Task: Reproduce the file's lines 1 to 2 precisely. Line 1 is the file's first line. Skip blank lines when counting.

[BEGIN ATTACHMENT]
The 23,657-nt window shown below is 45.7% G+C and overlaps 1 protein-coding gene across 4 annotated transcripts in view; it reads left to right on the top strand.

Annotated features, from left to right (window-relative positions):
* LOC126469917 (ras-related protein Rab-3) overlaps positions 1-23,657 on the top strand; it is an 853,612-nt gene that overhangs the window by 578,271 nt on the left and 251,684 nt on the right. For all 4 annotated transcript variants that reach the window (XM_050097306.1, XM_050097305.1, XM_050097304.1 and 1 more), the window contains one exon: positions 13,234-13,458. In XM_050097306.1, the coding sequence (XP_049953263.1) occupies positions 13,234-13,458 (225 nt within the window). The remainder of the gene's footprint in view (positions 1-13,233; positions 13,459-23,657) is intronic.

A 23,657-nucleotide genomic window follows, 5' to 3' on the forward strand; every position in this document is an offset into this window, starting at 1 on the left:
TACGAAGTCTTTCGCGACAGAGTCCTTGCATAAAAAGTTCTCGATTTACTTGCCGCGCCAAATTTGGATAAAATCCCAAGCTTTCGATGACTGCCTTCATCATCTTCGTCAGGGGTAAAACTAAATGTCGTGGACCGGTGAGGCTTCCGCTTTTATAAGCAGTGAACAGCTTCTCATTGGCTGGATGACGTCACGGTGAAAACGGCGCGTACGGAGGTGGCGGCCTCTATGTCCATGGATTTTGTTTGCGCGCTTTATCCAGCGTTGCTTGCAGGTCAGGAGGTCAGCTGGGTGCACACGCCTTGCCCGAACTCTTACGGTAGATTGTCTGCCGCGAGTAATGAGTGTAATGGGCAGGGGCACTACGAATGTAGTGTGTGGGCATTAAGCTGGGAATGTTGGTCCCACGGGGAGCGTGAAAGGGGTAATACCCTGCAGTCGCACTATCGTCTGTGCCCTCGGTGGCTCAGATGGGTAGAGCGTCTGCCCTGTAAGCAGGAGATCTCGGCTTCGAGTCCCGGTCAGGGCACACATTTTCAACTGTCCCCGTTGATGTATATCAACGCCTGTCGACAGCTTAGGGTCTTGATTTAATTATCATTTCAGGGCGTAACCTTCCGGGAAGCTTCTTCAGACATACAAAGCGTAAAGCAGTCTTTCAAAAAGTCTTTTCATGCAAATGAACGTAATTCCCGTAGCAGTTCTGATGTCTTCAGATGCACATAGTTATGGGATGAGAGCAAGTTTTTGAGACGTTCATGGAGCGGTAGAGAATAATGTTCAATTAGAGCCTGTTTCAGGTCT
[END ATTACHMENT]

The 23,657-nt window shown below is 45.7% G+C and overlaps 1 protein-coding gene across 4 annotated transcripts in view; it reads left to right on the top strand.

Annotated features, from left to right (window-relative positions):